By Heather Hoch
By Eric Schaefer
By New Times
By Rachel Miller
By Eric Schaefer
By Heather Hoch and Lauren Saria
By Robrt L. Pela
By Heather Hoch
Welcome to the last installment of our continuing series Penelope Does Brunch. Today's episode is subtitled "Far Out," in which Penelope travels to such remote locations as Carefree, Litchfield Park, and an equestrian theme park in north Scottsdale. In addition to racking up mileage, Penelope finds good food and has childhood memories triggered by the smell of horse manure. But that's another story.
Keeping to our designated topic, let's take a trip up to the Boulders' Latilla Room. It's a stunning spring Sunday. Our fellow brunchers are a distinguished-looking older group, some of whom are dressed up, some casually clad. (Jackets are requested, but not required, for gentlemen at brunch. My accomplice looks quite natty in his.) Some seniors are accompanied by middle-aged children or college-age grandchildren. Some arrive in groups of ten. Some use walkers, some roll through in wheelchairs. All have two things in common: money and taste.
I know they have bucks because brunch here is a pricey affair for those of us not listed annually in Forbes. The cost is $25 per person (plus tax and gratuity) and that does not--repeat, does not--include alcohol. Fresh-squeezed juices, tea and coffee are yours for the asking, but you'll pay extra for cocktails or champagne.
I know these older folks have taste because the brunch here is good. Good enough to shell out 25 smackeroos? Excellent question; I promise to answer it. Later.
The Latilla Room itself is intimate and attractive. Ceilings are made of rows of rounded wooden slats ("latillas" in Spanish) supported by columns fashioned from ponderosa pine tree trunks. Walls are cool adobe-white. Curved booths are upholstered in dull pink industrial velveteen.
We are seated facing large windows. Outside the plate glass is a patio for dining and a pool area prominently signed "For Hotel Residents Only." Large terra cotta-colored boulders form the backdrop for this scene. They appear real, but we have serious doubts about the waterfall trickling down the rocks. ("Yeah, it's fake," confirms a bellhop as we exit. "They pump the water up there.")
Dining room service during brunch is adequate. It is not as attentive as at the Ritz-Carlton, nor as diligent as at the Palm Court. Our waitress is young and somewhat harried. Perhaps she simply has too many tables. She takes our drink order (juice, decaf), then tells us, "Go up whenever you're ready."
It doesn't take us long to follow her advice.
The brunch buffet laid out in the other room is a sensational spectacle that looks and smells exceptionally good. All the usual stops have been included--seafood (raw oysters, shrimp and salmon), salads, omelets, crepes, fruit, cheese, bread, entrees, desserts--plus an outside station where grilled morsels of mahimahi, chicken and duck sausage may be procured.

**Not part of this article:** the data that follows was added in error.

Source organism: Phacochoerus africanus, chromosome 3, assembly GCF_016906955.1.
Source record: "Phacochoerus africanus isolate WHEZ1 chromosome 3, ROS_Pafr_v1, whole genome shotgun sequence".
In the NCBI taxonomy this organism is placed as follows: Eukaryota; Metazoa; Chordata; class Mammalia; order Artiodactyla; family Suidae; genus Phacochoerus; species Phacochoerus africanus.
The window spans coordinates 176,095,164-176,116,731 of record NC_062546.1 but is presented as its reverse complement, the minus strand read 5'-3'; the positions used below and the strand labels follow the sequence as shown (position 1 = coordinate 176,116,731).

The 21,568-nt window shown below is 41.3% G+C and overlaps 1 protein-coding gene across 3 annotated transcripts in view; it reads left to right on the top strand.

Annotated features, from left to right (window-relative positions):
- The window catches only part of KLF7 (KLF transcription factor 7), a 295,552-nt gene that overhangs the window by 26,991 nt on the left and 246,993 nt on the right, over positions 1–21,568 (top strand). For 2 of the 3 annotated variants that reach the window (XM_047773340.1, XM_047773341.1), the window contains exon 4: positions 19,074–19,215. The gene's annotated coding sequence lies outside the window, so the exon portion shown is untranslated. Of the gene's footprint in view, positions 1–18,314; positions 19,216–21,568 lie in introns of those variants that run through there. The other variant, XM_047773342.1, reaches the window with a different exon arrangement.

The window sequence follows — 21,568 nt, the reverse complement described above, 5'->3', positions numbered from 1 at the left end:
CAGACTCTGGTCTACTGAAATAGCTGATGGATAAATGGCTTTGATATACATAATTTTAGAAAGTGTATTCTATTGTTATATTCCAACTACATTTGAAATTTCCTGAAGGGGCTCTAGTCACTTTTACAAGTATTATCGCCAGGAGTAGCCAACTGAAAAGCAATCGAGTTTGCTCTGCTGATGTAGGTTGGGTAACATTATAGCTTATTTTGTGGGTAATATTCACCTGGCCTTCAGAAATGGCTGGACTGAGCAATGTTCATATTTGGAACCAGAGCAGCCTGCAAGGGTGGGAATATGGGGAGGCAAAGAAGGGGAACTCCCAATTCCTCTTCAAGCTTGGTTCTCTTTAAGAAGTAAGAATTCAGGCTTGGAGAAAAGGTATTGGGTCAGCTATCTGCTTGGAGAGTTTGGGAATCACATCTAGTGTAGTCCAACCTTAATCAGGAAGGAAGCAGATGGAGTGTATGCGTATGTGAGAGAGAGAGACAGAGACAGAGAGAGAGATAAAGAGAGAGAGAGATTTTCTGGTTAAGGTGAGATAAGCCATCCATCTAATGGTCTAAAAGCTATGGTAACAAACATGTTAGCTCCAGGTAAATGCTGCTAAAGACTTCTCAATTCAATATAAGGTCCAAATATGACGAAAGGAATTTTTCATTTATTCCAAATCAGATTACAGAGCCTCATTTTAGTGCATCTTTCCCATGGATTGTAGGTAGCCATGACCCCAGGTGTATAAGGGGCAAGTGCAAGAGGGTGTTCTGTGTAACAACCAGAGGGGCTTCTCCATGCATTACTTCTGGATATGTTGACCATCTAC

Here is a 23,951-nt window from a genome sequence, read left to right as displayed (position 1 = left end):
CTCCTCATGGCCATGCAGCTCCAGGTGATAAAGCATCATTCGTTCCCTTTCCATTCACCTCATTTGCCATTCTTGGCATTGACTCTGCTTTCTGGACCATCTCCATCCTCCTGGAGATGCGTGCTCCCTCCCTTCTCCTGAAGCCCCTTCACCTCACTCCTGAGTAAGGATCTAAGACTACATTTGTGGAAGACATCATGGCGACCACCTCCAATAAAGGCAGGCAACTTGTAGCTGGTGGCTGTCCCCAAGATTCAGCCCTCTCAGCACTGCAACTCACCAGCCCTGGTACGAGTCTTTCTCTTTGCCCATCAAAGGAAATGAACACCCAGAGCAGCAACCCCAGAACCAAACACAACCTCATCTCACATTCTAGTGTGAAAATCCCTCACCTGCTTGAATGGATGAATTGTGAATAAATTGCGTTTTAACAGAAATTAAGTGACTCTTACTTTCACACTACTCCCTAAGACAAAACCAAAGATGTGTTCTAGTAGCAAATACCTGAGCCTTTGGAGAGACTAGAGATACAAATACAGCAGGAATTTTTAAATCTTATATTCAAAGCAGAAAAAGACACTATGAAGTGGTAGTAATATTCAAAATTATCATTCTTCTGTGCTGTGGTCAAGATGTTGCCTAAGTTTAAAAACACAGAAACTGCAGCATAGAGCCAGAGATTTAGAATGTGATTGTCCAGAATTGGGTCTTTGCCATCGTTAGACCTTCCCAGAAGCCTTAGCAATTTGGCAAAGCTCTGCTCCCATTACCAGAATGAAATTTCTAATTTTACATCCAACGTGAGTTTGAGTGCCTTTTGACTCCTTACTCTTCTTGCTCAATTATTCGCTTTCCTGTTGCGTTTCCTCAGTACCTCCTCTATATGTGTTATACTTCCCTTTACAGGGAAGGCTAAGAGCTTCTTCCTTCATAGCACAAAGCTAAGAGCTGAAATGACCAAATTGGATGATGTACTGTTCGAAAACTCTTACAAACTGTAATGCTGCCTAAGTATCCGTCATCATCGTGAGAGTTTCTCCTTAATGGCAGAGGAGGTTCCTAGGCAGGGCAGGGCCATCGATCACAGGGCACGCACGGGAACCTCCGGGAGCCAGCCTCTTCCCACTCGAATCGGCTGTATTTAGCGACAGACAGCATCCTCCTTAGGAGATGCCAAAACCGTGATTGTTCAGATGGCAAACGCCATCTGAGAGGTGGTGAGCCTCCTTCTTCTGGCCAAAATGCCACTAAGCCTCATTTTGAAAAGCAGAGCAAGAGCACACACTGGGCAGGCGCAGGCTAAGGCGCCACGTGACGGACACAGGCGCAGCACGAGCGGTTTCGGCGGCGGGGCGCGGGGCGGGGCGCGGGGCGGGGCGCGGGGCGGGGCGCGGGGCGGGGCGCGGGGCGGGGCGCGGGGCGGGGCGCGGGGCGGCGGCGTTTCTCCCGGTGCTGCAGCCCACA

Frankly, there is nothing here I don't pretty much love. Of special note, I praise the salad of field greens, the curried chicken salad with grapes and almonds, the firm and flavorful cocktail shrimp and the hearty potato salad with corn and finely chopped red and green bell peppers. I also like the grilled mahimahi with chutney made of mandarin orange, coconut and pineapple, the pork loin stuffed with apricot and the whole-wheat pizza with sun-dried tomato pesto and smoked duck. Desserts are also uniformly delicious. Chocolate lovers will be delighted with the chocolate mousse tart topped with whipped cream and chocolate shavings. I also favor a banana cream tart, a nutty pecan square and a gingery Linzer torte cookie layered with raspberry jam. So, you ask, is there anything I don't like here? No, not in terms of comestibles. Nor in terms of the credible jazz filtering in from the adjacent lounge, performed by the Jack Dunham Trio.
The only negative I find with brunch at the Latilla Room is the layout of its buffet. Perhaps not much can be done, given the fixed space and presence of immovable objects like ponderosa pine tree trunks. Yet the organization of food items on the tables shows considerable forethought--minibagels and cream cheese are located near the smoked salmon, for instance. If the same attention were given to the room's poor overall traffic flow, the situation might be improved.
Twenty-five dollars sounds like an obscene amount of money to spend for brunch. But on food alone, the Latilla Room's brunch is worth it. I return to the buffet several times and clean every plate I fill.
What higher recommendation can I give?
God bless our freeway system. Patience and a half-percent sales tax have produced a modern road capable of delivering me from Central Phoenix to Litchfield Park in the same amount of time it takes to make a left turn at Camelback and 24th Street on a typical Friday afternoon.
The air seems cleaner, the day brighter, when my dining accomplice and I climb from the car in the parking lot of the Wigwam resort. I have always admired the look and pace of this resort, but until now never attended its Sunday brunch in the Terrace Dining Room. It's good to be out of the city. The Wigwam's brunch setup is unusual. It features a cold buffet spread with salads, seafood, cheeses, fruit, bread and desserts. Hot entrees, ranging from dilled scrambled eggs to grilled loin of lamb, are ordered from your waitress. Of the multiple selections offered, you may try one or all of them, and you aren't limited to one serving. The cost for this brunch is $18.95 per person. Tax and tip are not included, but champagne or sparkling cider is.